Wednesday, September 13, 2006

Logical exclusive-or in Python

Python has and, or, and not logical operators, and it has & (and), | (or), ~ (not), and ^ (xor) bitwise operators, but no logical xor. However, since you can pass any object to bool() and get back a boolean (True, False), and booleans are automatically convertable to integers (1, 0), the bitwise operators work on booleans as well:
>>> True ^ True
False
>>> True ^ False
True
>>> False ^ False
False
>>>

However, if testing things that are not actually booleans or integers, you need to wrap them in bool() first:

>>> "foo" ^ None
Traceback (most recent call last):
File "", line 1, in ?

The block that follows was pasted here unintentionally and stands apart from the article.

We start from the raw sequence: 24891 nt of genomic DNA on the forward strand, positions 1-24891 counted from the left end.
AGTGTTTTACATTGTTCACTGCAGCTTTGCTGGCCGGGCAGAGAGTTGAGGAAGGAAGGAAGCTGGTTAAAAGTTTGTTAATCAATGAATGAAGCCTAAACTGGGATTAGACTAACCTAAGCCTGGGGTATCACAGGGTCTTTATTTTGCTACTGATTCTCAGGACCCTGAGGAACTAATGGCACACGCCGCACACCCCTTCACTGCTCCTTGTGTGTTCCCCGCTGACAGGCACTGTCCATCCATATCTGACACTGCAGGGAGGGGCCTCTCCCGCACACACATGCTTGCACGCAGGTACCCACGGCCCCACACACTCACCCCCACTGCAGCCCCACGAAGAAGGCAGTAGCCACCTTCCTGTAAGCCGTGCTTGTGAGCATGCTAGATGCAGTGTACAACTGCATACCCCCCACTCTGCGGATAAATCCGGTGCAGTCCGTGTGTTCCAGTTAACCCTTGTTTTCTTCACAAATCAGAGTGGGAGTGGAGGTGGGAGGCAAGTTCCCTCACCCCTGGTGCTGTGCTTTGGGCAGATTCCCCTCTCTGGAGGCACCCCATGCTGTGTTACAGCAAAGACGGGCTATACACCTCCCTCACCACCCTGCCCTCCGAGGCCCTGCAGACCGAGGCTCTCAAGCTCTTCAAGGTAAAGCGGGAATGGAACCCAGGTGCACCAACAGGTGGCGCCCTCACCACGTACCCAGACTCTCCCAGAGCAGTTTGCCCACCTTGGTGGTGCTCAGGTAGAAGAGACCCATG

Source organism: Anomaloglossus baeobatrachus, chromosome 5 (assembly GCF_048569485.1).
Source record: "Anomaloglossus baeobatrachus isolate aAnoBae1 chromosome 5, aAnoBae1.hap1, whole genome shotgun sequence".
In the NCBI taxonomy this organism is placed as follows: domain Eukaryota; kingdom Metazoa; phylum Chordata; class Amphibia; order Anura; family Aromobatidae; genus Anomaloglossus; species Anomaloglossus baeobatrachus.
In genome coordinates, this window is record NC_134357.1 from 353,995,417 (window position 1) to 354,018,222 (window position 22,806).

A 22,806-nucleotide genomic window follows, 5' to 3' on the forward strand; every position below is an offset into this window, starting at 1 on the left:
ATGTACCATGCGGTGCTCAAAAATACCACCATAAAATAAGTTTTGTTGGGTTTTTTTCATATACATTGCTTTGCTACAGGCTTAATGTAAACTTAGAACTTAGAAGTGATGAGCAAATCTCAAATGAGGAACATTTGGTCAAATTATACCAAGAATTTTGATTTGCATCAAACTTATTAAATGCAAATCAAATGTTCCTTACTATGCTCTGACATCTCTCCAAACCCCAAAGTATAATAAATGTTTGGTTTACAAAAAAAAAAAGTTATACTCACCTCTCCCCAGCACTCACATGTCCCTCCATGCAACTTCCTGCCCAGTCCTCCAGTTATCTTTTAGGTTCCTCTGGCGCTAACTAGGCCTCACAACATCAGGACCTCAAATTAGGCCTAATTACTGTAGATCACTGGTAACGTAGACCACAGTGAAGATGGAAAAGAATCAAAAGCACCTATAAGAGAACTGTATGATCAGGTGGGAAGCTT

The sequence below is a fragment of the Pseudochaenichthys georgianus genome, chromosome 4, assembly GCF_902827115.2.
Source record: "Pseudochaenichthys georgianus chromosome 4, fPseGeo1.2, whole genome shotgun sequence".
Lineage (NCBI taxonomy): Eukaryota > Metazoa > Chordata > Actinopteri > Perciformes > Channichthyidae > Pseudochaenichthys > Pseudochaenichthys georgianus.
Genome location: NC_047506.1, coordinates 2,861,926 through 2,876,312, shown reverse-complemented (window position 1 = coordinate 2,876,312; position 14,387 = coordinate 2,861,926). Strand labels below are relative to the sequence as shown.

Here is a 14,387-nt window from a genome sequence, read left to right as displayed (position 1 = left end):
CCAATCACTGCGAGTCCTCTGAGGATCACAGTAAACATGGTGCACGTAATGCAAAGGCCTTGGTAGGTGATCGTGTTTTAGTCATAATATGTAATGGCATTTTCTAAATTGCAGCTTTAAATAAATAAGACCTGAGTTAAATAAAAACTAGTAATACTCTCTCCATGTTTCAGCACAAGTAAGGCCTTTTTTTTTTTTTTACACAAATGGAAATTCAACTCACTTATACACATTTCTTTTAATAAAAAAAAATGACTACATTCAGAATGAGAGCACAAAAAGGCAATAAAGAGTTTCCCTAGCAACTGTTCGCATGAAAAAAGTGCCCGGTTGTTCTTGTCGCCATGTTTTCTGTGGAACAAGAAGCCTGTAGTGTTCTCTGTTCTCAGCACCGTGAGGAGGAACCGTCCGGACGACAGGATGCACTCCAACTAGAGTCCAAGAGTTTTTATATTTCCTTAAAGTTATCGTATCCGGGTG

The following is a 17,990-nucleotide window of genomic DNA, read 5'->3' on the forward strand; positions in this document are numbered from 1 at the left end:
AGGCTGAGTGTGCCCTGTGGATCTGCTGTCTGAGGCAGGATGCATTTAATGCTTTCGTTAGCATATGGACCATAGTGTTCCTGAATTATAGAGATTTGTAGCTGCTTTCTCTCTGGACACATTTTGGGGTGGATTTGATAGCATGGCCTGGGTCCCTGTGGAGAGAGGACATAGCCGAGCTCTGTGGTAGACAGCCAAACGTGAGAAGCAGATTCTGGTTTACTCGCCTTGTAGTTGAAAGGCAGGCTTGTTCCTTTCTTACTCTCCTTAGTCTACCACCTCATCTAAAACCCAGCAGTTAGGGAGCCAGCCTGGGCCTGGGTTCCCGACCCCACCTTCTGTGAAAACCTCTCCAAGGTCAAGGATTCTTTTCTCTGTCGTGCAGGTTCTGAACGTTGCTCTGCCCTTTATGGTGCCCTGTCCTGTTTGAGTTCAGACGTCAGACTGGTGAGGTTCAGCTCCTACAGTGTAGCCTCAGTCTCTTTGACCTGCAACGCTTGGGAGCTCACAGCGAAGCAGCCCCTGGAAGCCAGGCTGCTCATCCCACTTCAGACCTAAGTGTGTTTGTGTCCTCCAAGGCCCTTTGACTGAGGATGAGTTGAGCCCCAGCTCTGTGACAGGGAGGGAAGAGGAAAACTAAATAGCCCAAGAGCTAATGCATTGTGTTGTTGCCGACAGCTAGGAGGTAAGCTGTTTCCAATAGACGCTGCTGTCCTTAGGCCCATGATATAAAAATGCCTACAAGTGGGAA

TypeError: unsupported operand type(s) for ^: 'str' and 'NoneType'
>>> bool("foo") ^ bool(None)
True

Updated 2006-09-14. I realized you could also use is not with booleans to get an xor operator:

>>> True is not True
False
>>> True is not False
True
>>> False is not False
False

This seems more Pythonic. As with ^, non-booleans must be wrapped with bool():

>>> bool("foo") is not bool(None)
True
>>> bool("foo") is not bool("bar")
False

2 comments:

Bryan said...

Thanks for the tip! Note on using 'is not' instead of ^, if you want to compare more than two items you need to use parens. You don't have to using ^

>>> True ^ False ^ False
True

>>> True is not False is not False
False

oops. Do this:

>>> (True is not False) is not False
True

That's better.

cool-RR said...

Great post!